Comment


                            • Hi all,

                              Swanson's report tells us that Schwartz was taken to the morgue and positively identified Stride as the woman he saw being assaulted. I would presume this information would have been included for the coroner to assess. That, to me, suggests that whatever the reason for Schwartz not being a witness at the inquest, would have to rule out explanations that his testimony added no value to the goals of the inquest; one of which is to identify the victim and when she was murdered. While Schwartz cannot identify Stride by name, his testimony would contribute to the conclusion she was alive at 12:45, placing the time of death between 12:45 and 1:00.

                              Given that, I think "option #1" on Herlock's list in post 505 above that reads:
                              1) The Coroner saw no value in Schwartz evidence in regard to the limited aims of an inquest.

                              I can't see that conclusion being drawn by the coroner, Baxter in particular, provided he was of course aware of Schwartz's identification of the body as being the woman he saw.

                              I'm also leaning against ideas about Schwartz not attending due to fear of reprisals from B.S. He gave his story to the press, after all, and so seemed ok with putting his story out in the public domain. I suppose one could suggest he was having second thoughts, which is not all that uncommon, but given we know he told his story to the police and also to the press, his behaviour in those actions doesn't seem to reflect a level of fear of getting involved that would cause him to risk penelty of a fine if he was summoned and didn't attend.

                              His moving to the other side of the street to avoid a confrontation is a different type of fear. While there had been 3 highly publicized murders by that point (Tabram, Nichols, and Chapman), they were still rare events relative to domestic violence, and scuffles in the street, robberies, etc. From what he reports seeing, it would be far more likely that he would have assumed that the latter was what was going on, and like most people, didn't want to get involved. (I believe Paul states somewhere that he stepped aside to avoid Cross as he was coming down Buck's Row, for example, even though at that point there isn't any sort of confrontation going on. That suggests that people were a bit leery of others in the early hours; add to that actual conflict, and Schwartz's behaviour of crossing the street is, sadly, common. Once he found out there was a murder, though, he seems to have chosen to go to the police, which is more than many.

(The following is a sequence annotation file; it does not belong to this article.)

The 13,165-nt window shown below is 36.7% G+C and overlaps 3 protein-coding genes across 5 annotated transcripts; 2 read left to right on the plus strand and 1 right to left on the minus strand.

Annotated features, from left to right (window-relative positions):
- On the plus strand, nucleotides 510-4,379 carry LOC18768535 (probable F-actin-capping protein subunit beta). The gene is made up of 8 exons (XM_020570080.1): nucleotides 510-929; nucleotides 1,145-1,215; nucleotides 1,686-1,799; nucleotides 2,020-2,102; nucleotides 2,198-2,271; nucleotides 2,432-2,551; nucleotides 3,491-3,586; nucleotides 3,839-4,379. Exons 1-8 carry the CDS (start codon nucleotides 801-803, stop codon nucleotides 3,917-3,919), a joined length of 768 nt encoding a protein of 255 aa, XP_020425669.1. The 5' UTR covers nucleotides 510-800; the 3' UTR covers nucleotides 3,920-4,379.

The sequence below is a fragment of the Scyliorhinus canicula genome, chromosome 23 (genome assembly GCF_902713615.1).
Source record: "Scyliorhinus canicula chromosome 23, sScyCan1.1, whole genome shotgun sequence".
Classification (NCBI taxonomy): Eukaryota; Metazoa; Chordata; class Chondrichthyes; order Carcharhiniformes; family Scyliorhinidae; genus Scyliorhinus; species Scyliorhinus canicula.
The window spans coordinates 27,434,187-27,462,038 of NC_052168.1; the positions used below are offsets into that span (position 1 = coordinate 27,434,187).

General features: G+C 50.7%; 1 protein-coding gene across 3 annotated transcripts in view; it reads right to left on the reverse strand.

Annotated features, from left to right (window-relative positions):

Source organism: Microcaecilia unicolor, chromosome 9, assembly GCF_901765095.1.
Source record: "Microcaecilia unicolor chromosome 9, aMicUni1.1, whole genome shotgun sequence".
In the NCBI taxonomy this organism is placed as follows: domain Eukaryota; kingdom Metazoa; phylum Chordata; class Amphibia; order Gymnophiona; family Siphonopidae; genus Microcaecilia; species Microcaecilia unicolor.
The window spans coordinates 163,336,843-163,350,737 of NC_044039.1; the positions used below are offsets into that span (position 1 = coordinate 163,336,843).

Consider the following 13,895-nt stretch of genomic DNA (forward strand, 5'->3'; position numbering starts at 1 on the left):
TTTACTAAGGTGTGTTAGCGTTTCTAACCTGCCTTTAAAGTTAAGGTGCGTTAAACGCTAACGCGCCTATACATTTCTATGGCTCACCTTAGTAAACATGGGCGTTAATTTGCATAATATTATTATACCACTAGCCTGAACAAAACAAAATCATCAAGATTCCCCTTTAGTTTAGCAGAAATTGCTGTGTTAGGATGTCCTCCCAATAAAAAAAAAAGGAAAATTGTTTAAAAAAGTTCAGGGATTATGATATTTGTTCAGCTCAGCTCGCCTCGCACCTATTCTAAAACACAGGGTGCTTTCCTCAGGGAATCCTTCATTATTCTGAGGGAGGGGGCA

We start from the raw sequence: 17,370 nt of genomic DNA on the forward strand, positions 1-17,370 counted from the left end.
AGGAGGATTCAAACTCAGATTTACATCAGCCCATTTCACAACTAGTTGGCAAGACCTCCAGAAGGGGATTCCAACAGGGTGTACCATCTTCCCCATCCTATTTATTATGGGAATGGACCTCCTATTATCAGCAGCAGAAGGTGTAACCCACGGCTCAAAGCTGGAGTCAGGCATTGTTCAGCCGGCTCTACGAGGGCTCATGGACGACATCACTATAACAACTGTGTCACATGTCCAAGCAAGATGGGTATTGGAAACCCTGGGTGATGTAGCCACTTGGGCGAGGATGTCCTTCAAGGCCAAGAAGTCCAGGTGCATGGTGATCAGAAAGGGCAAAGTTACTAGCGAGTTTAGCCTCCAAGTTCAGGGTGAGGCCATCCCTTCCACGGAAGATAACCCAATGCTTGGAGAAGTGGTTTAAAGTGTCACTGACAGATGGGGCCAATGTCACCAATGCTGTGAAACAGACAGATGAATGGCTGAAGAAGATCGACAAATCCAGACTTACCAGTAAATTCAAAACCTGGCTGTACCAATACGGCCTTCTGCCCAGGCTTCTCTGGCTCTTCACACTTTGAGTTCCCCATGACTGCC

So I think option #6
                              6) That Schwartz asked to be excused as he felt threatened by BS Man (and the Coroner, considered this alongside of the fact that Schwartz could have added nothing of real value, agreed)

                              could be argued to be either removed, or more conservatively, at least viewed as the least likely of the remaining options.

                              Based upon Wickerman's explanation of how the inquests worked, though, it is appearing like Schwartz was not called for some reason. However, as he points out, we're left bereft of evidence to guide us as to why. Part of me favours the idea that for reasons unknown Baxter was never given Schwartz as an option, and that is because of the reasons outlined as why I think option 1 could be dismissed. How that could have happened, though, is entirely opaque, and all of our suggestions are just shots into the dark. I find that entirely unsatisfying, but sometimes one has to just mark the map with "here there be monsters" and not risk venturing further.

                              - Jeff


                              Comment


                              • Does it need an appearance at the inquest to decide whether Schwartz lied? Regardless of any other source,what he said to the police,would in all probability,determine how the police reacted.

                                Comment